OK, so, the ruling is out in New Jersey, to mixed reviews.
The good news is that the New Jersey Supreme Court backs equal rights for same-sex couples.
The bad news is that they "punted" the issue to the State Legislature with the understanding that any new law will be reviewed so ensure that it does not "run afoul of the Constitution." They have ordered the Legislature to write and enact law, within 180 days that will either allow same-sex couples to marry, or enter into a Civil Union.
I read through all 90 pages of the ruling yesterday afternoon, with my yellow highlighter in hand. What follows is some excerpts that I was particularly struck by, either in their insight, or lack of sight -- with, of course, my own editorializing in red. I'm just going to jump right in...
"In defending the constitutionality of its marriage laws, the State submits that same-sex marriage has no historical roots in the traditions or collective conscience of the people of New Jersey to give it the ranking of a fundamental right, and that limiting marriage to opposite-sex couples is a rational exercise of social policy by the Legislature." Have you ever run into those sorts of people at work who do things the hard way and justify it by "it's always been done that way?" This is a similar argument. To say "it's always been this way" is not to justify denying marriage to same-sex couples, it's a cop-out and weak, at best.
"Indeed, the State not only recognizes the right of gay and lesbian parents to raise their own children, but also places foster children in same-sex parent homes through the Division of Youth and Family Services." At least the state didn't argue that same-sex relationships are bad for children.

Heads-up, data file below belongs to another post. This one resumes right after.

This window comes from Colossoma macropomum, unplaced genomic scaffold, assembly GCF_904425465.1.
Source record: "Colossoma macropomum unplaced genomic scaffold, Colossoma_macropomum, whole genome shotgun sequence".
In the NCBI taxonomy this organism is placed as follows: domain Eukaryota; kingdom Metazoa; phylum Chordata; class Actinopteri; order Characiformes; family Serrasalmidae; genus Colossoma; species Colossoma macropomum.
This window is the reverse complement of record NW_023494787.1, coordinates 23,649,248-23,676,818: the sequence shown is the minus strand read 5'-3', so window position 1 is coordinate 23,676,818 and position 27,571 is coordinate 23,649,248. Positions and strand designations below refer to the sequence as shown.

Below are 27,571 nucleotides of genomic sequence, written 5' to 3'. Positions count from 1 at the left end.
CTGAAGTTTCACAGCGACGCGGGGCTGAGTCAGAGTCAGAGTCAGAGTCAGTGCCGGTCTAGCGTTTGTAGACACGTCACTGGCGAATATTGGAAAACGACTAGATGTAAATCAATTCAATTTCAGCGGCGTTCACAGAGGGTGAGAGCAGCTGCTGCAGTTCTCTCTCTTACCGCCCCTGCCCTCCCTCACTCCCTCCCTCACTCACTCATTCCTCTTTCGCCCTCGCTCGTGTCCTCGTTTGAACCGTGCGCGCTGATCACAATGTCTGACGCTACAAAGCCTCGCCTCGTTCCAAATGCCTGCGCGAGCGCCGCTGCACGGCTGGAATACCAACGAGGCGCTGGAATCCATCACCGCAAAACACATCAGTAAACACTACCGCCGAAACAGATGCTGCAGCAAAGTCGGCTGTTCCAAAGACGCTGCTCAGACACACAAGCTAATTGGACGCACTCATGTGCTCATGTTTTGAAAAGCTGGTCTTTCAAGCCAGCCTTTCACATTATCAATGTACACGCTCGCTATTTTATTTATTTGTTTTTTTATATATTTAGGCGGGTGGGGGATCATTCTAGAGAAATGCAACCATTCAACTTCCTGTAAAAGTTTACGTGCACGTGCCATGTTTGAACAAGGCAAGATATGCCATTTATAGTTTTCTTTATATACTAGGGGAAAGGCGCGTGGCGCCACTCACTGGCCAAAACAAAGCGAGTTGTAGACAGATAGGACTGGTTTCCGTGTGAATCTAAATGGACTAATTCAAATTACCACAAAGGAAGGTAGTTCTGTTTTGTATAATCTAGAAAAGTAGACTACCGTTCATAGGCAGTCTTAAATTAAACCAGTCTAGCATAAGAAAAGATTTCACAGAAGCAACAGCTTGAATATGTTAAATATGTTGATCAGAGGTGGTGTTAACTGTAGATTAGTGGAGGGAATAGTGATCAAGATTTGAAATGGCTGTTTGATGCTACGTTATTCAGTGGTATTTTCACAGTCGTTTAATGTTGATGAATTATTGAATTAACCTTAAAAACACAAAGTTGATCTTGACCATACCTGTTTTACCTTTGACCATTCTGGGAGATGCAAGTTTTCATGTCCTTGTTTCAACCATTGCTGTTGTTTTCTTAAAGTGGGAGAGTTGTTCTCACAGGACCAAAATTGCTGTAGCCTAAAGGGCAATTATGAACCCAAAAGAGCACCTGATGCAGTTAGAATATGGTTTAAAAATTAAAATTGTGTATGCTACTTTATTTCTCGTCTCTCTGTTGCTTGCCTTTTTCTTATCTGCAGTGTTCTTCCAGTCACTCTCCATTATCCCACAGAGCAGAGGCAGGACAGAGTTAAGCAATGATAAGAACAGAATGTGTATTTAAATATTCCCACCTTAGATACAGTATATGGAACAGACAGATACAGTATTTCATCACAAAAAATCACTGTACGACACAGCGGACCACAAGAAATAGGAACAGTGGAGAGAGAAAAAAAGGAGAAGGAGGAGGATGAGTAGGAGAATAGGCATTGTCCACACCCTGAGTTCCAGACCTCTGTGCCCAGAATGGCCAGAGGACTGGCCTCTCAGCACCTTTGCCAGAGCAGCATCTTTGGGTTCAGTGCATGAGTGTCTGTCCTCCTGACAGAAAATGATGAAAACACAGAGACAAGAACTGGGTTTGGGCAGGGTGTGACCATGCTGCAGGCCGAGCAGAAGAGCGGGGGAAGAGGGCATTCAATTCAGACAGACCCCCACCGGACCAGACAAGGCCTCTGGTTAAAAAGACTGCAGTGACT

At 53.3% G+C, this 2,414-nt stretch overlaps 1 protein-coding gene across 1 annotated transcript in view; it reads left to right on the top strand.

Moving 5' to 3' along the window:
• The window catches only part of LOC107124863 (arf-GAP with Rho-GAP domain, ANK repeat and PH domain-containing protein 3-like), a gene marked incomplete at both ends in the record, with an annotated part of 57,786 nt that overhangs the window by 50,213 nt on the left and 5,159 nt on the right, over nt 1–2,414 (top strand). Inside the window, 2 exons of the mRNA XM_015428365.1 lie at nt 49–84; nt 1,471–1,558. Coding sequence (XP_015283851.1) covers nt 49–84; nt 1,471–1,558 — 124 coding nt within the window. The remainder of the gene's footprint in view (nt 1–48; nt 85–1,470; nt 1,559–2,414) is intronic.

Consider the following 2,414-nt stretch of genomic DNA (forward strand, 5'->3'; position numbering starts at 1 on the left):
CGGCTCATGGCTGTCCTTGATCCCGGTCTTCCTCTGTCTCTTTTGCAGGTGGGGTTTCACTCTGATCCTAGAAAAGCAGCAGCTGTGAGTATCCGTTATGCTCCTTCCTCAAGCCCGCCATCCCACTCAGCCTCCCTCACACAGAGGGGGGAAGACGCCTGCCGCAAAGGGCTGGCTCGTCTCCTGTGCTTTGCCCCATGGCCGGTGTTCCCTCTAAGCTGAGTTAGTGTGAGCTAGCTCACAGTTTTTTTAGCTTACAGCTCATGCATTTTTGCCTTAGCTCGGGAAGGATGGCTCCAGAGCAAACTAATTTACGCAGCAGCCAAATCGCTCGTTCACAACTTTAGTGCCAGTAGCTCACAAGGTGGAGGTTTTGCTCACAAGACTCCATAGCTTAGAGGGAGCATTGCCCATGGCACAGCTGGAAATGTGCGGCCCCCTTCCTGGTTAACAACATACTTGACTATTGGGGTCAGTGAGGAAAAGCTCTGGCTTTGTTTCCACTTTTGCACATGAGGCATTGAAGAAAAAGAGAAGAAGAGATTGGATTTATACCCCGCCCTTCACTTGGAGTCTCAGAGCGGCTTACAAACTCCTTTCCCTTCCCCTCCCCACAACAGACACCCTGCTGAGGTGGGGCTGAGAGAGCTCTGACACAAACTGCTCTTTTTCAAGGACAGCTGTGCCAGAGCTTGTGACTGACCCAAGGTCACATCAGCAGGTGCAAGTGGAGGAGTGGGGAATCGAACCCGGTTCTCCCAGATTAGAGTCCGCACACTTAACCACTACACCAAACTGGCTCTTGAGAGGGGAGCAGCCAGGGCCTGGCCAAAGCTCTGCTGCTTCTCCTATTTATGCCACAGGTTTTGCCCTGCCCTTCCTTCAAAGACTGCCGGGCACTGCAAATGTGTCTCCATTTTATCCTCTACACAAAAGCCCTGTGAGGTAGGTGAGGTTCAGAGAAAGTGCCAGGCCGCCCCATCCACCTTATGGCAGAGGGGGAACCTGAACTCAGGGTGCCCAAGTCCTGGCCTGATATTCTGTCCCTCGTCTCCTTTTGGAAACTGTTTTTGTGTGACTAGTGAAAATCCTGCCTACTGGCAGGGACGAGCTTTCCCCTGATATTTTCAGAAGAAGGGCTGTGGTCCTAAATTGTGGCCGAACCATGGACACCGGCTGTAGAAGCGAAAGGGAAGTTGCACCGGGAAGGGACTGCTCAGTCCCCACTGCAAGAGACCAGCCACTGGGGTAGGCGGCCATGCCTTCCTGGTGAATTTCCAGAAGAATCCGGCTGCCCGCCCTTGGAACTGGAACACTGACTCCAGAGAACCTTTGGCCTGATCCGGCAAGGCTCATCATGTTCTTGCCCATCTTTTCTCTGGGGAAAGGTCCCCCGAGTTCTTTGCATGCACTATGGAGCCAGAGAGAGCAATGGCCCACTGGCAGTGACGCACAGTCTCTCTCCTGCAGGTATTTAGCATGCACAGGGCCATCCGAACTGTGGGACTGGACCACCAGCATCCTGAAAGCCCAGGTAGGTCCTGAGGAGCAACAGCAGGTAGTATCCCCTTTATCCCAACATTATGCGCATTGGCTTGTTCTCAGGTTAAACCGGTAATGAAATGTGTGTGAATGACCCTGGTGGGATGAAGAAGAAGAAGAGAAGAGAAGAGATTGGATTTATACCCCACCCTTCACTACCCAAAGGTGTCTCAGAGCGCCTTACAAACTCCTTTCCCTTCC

"The State rests its case on age-old traditions, beliefs, and laws, which have defined the essential nature of marriage to be the union of a man and a woman." It's always been that way...
"In Romer v Evans, Colorado passed an amendment to its constitution that prohibited all legislative, executive, or judicial action designed to afford homosexuals protection from discrimination based on sexual orientation. The Supreme Court declared that Colorado's constitutional provision violated the Fourteenth Amendment's Equal Protection Clause because it 'impos[ed] a broad and undifferentiated disability on a single named group' and appeared to be motivated by an 'animus toward' gays and lesbians. The Court concluded that a state could not make 'a class of persons a stranger to its laws.'" It would seem to me that this ruling would also apply to all of the state constitutional amendments that have been passed in the last couple of years that prohibit same-sex couples from marrying or even having their relationships recognized through civil unions. No wonder the Supreme Court keeps dodging this issue...